The lastest version of Firefox, which is 10, has some fancy new features for web designers and developers. For the first time Firefox has built-in inspect element functionality for html and css. It isn’t revolutionary, but the design and functionality is pretty slick. That, and this is just the first iteration. It sounds like they have more to come with each release.
I had actually forgotten about the changes until, when in Firefox, I accidentally hit (Option + Command + I) as I normally do in Chrome and the new inspect element interface popped up. From a looks perspective, the UI is very clean and is pretty unobtrusive upon first opening. HTML opens partially visible and the CSS sidebar is hidden at first to give maximum screen real estate.
Here is a little preview of the new features.
Browser Development Tools
For many of us Firebug, when it came out, was the greatest invention since slided bread. Before that time we were forced to make changes in our text editor, hit save, go back to the browser and refresh upon every little css tweak without having any easy way of testing. Even as Chrome began to see superior performance a lot of us stuck with Firefox because Firebug had become a part of our development process.
But for me Firefox continued to go down hill. Crashes were numerous and the program was slowing my computer down considerably. So I took the plunge and moved over to Chrome and it’s Developer Tools. It took a little bit to adjust but now I can move between the two with ease.
It may be my personal opinion but when Firefox lost much of the web development community is when they lost the battle with Chrome. We are the “experts” telling clients, our families, friends and anyone who cares what browser to use. So when we started using Chrome, the rest of the world started following our example. But maybe I’ll thinking our industry has more clout than it actually does.
From what little there is of the new developer tools, I really like what I see. The interface is super clean. The best feature is the main one, Inspect Element. Of all the various development tools, inspecting elements in Firefox is the easiest to use. It is super quick and you are able to dig in and select child elements even when very small.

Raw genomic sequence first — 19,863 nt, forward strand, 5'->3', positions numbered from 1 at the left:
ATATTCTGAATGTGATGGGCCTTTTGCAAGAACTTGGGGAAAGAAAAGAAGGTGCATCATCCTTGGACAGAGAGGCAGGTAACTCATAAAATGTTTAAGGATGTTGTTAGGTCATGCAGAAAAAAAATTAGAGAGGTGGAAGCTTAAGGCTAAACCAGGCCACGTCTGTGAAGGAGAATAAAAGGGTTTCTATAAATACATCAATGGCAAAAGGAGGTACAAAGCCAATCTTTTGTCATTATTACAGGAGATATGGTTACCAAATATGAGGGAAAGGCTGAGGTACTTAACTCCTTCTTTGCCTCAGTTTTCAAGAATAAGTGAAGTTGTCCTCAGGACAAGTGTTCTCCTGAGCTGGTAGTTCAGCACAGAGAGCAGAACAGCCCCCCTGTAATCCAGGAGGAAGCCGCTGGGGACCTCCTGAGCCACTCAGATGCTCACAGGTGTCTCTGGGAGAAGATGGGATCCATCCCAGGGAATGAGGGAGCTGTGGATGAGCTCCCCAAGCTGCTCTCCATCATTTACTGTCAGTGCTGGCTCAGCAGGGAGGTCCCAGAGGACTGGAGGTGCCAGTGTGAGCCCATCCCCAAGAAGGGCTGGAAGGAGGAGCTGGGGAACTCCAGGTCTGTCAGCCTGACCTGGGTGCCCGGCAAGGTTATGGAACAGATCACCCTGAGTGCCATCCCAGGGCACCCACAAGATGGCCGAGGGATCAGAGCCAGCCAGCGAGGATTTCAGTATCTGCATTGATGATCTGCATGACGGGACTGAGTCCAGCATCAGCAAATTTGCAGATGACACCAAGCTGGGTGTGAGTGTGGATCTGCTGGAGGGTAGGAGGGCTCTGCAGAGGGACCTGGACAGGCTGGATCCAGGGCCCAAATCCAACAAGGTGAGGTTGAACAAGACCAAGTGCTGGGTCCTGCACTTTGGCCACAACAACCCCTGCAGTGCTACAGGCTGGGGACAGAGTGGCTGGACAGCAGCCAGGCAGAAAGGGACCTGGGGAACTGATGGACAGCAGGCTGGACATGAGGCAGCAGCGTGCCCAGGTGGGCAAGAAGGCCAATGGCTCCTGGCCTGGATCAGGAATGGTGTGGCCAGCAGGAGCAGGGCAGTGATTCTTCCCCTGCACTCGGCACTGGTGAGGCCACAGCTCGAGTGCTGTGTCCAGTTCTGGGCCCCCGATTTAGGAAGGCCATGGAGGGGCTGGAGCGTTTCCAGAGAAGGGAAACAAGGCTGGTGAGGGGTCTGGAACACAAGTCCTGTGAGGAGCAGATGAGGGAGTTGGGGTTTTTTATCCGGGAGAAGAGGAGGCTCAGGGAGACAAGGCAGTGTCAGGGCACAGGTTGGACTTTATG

The other nice feature is the bread crumb trail of elements. Especially, because they remain fixed as you move between them. So if you select an input field and then click on the parent form breadcrumb, the trail doesn’t change. You are able to move back to that input field easily without having to reinspect or open up the form markup in the html area. This makes going from parent to child elements a snap.
I wasn’t able to find a keyboard shortcut on the list (let me know in the comments if you find one) but you are required to open HTML and CSS separately. I’d prefer if they both open with one click or keystroke.
If you use the Web Console along with the Web Developer open you will see that your window becomes very tiny even on a large monitor. With Web Console on the top, CSS on the side and HTML on the bottom, you are left with a fraction of your original viewing area. And there is no way of pulling the developer tools out of the browser. This really sucks for people who want to utilize two monitors or for people with a real small screen. I tried using it on my 11” Macbook Air and the screen real estate problem was pretty noticeable.
A small annoyance, but to add styles to an element you have to click the line of the closing bracket. In the other developer tools you can click on the top line or the bottom to create new style elements.
Really these are pretty small and it sounds like Mozilla is taking this project pretty seriously, so we may see improvements rolled out with each Firefox version. I know 11 has a few cool additions in store.
My biggest gripe and wish is for the ability to paste in large chunks of css, which is already a feature of other development tools. I’d like to be able to copy all of the styles for one element and paste them into another. It doesn’t seem like it would be that hard to code it so that you can dump in a whole list of declarations and it automatically separates the properties from the values.
Is Mozilla Making the Right Choice
I really have to wonder if this was the right choice for Mozilla. They could have tried to build Firebug into the browser itself. Now they have two competing development tools. And it seems like there are other more pressing issues like making the browser stable. I have to Force Quit Firefox every time I need to close it and it still crashes somewhat often.
I doesn’t look like these changes are going to be enough to bring the web design and development community back to Firefox. Although, they have other features planned, it seems to be making a faster and more stable browser might have been a better use of time. But we shall see how this develops.